There is increasing interest in the use of amino acid-based biostimulant products due to their reported abilities to improve a number of quality characteristics in a variety of specialty crops. However, when it comes to the foliar application of amino acids to turfgrass, there are still many basic questions about their uptake forms and incorporation into cellular metabolism. In this study, we shed light on the fate of amino acids exogenously applied to turfgrass foliage through a series of time-course, isotopic-labeling studies in creeping bentgrass (Agrostis stolonifera
L.) leaves. Using both 15
N-labeled and 15
C double-labeled L-glutamate applied exogenously to creeping bentgrass foliage, we measured the uptake of glutamate and its integration into γ-aminobutyric acid (GABA) and L-proline, two amino acids with known roles in plant stress adaptation. Our results demonstrate that glutamate is rapidly absorbed into creeping bentgrass foliage and that it is utilized to produce GABA and proline. Based on the labeling patterns observed in the endogenous pools of glutamate/glutamine, GABA, and the proline from applied glutamate-[13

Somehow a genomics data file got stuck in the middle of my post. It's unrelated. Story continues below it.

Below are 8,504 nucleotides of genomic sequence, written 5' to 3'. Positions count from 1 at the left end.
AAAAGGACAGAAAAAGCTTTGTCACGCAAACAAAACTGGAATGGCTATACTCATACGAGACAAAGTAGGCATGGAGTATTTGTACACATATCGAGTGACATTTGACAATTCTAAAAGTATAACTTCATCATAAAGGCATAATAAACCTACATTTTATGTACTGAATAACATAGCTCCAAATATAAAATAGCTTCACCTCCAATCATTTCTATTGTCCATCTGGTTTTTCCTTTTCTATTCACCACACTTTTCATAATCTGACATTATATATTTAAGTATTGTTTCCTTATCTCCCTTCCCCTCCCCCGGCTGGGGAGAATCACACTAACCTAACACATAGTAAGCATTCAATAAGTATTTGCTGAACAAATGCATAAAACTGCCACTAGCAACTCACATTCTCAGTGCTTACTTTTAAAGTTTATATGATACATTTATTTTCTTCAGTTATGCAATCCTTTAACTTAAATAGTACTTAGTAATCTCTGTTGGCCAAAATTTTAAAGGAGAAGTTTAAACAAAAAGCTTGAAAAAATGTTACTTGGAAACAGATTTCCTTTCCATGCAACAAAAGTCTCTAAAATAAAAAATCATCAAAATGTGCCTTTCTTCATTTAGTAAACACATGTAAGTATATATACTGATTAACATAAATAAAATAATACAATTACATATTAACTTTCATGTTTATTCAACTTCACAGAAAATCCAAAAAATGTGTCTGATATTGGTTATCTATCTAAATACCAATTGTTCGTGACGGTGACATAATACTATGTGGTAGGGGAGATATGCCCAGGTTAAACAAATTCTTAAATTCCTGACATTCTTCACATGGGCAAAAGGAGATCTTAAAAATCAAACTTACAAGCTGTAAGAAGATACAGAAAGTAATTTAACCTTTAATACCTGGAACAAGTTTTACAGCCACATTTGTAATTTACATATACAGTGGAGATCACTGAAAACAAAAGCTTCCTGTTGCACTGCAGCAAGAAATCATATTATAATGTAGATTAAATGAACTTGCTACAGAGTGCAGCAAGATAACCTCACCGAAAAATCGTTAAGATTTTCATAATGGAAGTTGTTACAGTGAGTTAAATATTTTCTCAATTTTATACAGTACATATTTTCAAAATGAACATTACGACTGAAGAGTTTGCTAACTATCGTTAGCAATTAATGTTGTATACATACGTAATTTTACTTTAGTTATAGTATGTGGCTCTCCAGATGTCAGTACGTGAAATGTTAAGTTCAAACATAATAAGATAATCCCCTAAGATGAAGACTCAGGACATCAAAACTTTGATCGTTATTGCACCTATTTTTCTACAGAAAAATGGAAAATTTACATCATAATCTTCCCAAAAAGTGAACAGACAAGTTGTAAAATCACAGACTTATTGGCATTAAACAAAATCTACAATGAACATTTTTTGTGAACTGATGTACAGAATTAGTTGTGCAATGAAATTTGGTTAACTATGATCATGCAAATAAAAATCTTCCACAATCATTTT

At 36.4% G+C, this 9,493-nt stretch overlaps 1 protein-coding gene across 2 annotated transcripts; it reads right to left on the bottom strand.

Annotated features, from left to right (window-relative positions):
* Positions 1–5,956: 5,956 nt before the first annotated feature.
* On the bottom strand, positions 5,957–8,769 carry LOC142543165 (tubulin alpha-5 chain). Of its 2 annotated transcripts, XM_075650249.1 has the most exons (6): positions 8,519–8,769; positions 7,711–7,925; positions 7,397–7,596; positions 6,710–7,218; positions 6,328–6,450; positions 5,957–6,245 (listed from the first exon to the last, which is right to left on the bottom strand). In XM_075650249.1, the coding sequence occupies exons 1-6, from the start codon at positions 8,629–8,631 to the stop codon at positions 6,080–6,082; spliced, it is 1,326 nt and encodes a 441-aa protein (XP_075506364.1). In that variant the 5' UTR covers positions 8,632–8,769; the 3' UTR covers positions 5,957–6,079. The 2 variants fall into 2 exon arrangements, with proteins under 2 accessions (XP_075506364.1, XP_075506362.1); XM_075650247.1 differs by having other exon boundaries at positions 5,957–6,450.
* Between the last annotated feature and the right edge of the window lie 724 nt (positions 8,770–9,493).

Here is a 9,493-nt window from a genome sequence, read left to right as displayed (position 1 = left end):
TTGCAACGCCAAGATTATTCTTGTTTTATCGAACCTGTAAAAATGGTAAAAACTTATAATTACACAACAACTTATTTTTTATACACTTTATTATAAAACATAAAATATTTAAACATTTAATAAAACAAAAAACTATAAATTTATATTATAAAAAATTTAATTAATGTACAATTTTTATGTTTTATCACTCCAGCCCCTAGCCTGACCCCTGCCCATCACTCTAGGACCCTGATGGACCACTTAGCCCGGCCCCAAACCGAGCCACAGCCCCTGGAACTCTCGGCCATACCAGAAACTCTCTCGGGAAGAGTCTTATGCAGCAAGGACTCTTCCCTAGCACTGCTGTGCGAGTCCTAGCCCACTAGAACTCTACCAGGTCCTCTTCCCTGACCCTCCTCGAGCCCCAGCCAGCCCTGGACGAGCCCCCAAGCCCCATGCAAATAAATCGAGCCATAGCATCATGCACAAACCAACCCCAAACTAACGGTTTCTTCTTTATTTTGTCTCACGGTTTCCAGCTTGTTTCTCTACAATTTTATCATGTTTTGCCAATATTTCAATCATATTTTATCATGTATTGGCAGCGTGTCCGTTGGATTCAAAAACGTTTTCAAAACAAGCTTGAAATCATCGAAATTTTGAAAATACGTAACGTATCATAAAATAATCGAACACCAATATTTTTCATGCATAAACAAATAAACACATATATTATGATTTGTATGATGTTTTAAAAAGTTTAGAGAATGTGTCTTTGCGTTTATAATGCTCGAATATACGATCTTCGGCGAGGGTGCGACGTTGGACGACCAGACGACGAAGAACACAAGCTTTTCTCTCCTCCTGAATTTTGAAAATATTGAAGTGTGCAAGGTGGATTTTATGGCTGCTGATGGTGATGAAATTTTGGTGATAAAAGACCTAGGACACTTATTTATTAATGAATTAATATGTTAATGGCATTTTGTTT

], we can further conclude that glutamate is predominantly taken up intact and that mineralization into other forms of nitrogen is a minor fate. Taken together, the collective findings of this study provide evidence that amino acids exogenously applied to turfgrass foliage can be rapidly absorbed, and serve as stable sources of precursor molecules to be integrated into the metabolism of the plant.
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